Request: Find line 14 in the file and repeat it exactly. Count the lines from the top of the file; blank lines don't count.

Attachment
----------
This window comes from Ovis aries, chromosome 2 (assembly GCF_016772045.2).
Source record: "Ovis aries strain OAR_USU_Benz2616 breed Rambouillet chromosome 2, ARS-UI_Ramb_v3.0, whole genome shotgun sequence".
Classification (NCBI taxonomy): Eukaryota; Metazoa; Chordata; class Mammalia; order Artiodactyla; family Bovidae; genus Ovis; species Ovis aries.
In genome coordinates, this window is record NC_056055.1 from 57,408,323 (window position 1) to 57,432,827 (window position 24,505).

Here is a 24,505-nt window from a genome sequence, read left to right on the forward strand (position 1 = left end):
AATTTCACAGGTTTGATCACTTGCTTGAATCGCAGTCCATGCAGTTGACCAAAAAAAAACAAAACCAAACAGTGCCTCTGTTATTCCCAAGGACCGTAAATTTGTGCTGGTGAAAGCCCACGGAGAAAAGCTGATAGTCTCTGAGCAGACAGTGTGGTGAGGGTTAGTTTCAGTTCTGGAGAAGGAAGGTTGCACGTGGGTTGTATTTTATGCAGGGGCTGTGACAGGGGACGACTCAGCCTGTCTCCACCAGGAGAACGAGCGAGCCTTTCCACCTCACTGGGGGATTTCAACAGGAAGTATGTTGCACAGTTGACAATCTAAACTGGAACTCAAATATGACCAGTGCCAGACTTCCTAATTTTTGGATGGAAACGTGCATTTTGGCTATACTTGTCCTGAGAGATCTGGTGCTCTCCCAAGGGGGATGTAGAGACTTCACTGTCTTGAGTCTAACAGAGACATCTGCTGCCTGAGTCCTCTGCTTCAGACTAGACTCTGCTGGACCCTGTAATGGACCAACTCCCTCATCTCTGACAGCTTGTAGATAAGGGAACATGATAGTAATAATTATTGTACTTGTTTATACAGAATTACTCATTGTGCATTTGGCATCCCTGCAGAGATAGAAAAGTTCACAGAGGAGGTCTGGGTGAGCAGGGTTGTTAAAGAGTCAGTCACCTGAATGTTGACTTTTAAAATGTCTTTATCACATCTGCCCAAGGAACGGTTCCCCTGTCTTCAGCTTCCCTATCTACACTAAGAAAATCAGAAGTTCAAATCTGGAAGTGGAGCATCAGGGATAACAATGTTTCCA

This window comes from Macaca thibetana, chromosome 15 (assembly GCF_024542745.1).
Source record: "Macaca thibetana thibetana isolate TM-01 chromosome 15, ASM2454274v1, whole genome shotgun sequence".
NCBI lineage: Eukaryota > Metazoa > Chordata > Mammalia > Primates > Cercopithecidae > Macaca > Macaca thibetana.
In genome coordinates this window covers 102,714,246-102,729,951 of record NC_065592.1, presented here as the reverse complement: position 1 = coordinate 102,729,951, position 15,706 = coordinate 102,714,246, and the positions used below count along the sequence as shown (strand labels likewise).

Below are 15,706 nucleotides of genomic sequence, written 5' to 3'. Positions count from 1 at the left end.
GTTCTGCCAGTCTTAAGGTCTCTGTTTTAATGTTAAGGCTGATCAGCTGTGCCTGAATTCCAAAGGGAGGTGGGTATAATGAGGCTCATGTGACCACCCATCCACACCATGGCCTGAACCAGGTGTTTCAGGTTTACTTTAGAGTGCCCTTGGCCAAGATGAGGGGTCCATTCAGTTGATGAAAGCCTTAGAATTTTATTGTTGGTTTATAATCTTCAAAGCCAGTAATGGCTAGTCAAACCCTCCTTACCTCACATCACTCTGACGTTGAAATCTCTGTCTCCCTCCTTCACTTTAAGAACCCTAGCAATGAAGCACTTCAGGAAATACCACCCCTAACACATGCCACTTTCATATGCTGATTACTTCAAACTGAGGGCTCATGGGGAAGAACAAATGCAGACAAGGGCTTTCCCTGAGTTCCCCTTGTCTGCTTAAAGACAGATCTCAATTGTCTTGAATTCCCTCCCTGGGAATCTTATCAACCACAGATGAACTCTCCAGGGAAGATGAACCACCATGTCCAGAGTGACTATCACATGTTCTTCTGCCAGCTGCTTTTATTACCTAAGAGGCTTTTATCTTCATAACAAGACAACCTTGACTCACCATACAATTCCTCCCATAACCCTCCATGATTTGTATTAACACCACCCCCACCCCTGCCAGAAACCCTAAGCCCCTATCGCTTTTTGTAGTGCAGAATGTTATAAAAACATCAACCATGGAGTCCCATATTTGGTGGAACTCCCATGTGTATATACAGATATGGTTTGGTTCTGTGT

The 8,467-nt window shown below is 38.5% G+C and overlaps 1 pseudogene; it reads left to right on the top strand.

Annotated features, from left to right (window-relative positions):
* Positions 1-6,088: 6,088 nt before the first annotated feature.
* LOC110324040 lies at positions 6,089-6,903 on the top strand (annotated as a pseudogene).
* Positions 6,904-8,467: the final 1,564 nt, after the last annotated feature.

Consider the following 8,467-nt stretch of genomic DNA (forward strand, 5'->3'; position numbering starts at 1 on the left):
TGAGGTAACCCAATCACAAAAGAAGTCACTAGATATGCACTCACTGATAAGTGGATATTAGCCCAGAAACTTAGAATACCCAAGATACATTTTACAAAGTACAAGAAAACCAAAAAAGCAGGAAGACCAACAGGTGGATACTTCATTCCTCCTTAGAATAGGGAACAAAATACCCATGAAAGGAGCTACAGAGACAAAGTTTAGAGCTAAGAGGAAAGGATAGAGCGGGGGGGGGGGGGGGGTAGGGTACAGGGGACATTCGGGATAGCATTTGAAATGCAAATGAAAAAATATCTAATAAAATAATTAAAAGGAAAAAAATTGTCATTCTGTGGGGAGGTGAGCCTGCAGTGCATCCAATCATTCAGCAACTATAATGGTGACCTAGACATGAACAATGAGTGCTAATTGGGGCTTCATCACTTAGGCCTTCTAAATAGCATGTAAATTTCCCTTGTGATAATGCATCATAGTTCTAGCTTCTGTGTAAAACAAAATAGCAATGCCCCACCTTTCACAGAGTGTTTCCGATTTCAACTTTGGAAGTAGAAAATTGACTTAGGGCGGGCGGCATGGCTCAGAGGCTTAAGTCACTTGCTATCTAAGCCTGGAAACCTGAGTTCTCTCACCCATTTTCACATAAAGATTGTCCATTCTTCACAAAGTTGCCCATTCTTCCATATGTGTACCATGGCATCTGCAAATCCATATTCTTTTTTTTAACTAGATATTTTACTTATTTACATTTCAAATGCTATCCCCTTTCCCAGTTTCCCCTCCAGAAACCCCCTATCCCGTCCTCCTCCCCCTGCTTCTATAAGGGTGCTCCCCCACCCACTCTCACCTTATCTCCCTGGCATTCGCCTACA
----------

Annotated features, from left to right (window-relative positions):